The yen has been weakening against the dollar, prompting concerns about the risk of intervention from Japanese authorities. However, experts believe that propping up the currency will be difficult and hard to justify. The dollar-yen pair has been influenced by the gap in long-term yields between the US and Japan, with the US having the advantage. The Bank of Japan (BOJ) has been hesitant to exit its ultra-easy monetary policy while the US Federal Reserve continues to consider tightening. Japanese authorities would need to use massive amounts of dollar reserves to make an impact in the currency market, which is both financially risky and politically charged. Tokyo may receive a grudging response from Washington when explaining the need to pour so many dollars into the market, as major democracies typically let markets determine exchange rates.
Many analysts and investors see the 150 yen per dollar level as a red line for currency intervention due to the symbolism of its connection to rising costs of living from imported goods. Public opinion is crucial at this time, especially with speculation of a potential snap election. Although Finance Minister Shunichi Suzuki has said that the ministry does not have a “defense line,” he has warned multiple times this month that Tokyo is watching the currency market with a “sense of urgency” and will not rule out any options to address excessive volatility. Experts believe that if the Ministry of Finance does not defend the yen at the 150 level, market participants will try to force it lower to 155, creating political and economic problems, as the Japanese public is already complaining about rising costs of living.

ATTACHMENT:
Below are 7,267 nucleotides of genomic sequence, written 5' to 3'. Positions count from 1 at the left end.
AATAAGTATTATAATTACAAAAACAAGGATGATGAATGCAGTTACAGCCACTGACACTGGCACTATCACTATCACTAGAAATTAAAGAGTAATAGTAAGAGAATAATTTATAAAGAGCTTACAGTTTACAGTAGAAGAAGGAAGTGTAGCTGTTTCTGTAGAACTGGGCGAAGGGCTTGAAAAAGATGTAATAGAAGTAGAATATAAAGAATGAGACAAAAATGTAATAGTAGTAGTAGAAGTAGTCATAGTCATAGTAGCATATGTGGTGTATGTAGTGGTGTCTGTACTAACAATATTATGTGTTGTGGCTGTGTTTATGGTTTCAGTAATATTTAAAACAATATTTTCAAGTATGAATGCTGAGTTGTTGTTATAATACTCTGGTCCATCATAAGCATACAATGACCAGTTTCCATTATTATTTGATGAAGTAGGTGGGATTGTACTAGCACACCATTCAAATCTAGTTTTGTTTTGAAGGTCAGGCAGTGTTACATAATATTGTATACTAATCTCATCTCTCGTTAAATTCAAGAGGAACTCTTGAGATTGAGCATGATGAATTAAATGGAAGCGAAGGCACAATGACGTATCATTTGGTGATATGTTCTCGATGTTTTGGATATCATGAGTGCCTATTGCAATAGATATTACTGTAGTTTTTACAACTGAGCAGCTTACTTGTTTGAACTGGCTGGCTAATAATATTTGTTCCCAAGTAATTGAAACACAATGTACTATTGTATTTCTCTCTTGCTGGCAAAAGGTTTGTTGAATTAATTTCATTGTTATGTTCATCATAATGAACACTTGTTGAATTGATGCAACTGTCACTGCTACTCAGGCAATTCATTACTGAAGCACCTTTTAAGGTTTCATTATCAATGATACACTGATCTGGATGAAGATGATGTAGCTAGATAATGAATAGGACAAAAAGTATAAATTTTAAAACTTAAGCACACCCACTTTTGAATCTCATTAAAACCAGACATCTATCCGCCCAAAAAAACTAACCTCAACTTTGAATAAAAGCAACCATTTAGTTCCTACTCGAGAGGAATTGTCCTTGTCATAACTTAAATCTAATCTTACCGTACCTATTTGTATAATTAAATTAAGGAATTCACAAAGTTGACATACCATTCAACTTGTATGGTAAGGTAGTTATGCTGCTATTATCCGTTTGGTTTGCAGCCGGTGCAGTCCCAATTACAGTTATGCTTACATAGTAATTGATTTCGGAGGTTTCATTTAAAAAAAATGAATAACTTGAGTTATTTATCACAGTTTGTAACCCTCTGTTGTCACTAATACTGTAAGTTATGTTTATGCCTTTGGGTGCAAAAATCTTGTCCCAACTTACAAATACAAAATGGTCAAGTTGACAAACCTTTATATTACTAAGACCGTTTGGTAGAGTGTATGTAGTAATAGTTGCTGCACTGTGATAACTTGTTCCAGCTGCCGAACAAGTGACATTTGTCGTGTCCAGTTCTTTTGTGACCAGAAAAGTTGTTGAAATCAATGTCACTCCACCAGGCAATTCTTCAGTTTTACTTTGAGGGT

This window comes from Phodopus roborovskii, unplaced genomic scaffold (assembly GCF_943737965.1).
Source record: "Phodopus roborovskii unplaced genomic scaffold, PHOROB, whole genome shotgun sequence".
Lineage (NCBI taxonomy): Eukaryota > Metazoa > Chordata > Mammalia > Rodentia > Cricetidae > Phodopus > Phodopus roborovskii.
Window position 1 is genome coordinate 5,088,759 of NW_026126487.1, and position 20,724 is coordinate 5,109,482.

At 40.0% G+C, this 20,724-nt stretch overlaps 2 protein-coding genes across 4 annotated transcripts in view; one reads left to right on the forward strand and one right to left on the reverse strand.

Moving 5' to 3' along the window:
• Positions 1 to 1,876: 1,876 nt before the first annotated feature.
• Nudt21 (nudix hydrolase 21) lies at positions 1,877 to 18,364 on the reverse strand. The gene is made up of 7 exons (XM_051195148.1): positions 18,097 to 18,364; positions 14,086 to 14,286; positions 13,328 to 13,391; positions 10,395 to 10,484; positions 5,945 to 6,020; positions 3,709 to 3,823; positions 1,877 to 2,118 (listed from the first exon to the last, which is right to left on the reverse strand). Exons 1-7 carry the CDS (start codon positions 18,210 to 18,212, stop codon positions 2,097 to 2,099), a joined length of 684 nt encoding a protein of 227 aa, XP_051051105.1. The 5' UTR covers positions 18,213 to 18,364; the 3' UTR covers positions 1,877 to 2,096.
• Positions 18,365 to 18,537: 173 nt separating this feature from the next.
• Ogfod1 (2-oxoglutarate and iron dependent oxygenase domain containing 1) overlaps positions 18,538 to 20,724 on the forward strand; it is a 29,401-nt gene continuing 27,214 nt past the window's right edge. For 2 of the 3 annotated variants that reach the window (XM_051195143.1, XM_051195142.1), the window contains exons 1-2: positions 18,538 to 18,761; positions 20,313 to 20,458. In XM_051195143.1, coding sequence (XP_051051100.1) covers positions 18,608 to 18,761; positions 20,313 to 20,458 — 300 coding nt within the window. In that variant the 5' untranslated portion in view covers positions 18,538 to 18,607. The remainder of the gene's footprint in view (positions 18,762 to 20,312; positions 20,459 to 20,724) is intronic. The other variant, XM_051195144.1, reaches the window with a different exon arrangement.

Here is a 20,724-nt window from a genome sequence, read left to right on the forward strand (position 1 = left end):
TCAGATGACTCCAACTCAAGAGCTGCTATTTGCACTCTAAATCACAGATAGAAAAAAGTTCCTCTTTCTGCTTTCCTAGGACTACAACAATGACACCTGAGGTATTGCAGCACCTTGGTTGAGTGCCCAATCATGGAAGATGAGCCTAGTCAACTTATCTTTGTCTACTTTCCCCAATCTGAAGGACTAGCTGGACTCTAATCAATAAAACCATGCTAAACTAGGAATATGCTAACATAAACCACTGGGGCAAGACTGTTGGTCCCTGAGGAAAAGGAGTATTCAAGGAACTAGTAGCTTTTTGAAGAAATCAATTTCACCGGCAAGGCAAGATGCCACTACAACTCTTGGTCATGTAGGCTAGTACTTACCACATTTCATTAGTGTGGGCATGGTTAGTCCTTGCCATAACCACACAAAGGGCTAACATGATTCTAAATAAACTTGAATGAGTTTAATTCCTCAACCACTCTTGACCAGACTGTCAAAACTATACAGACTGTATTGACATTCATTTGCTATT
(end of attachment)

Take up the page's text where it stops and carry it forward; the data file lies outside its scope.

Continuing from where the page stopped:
There have been few conditions that support intervention so far. Measures of expected market volatility remain subdued, and yen speculative short positions have decreased since mid-July. Some analysts argue that fundamentals suggest the yen should already be weaker than 150, and it has only been held back by the possibility of intervention and the BOJ’s potential shift away from negative interest rates. The response from the US to yen intervention will depend on the details, according to Treasury Secretary Janet Yellen. Taking action may ultimately be perceived as less costly than doing nothing, but some experts doubt that intervention will have a significant economic impact, as rate differentials still favor the dollar over the yen.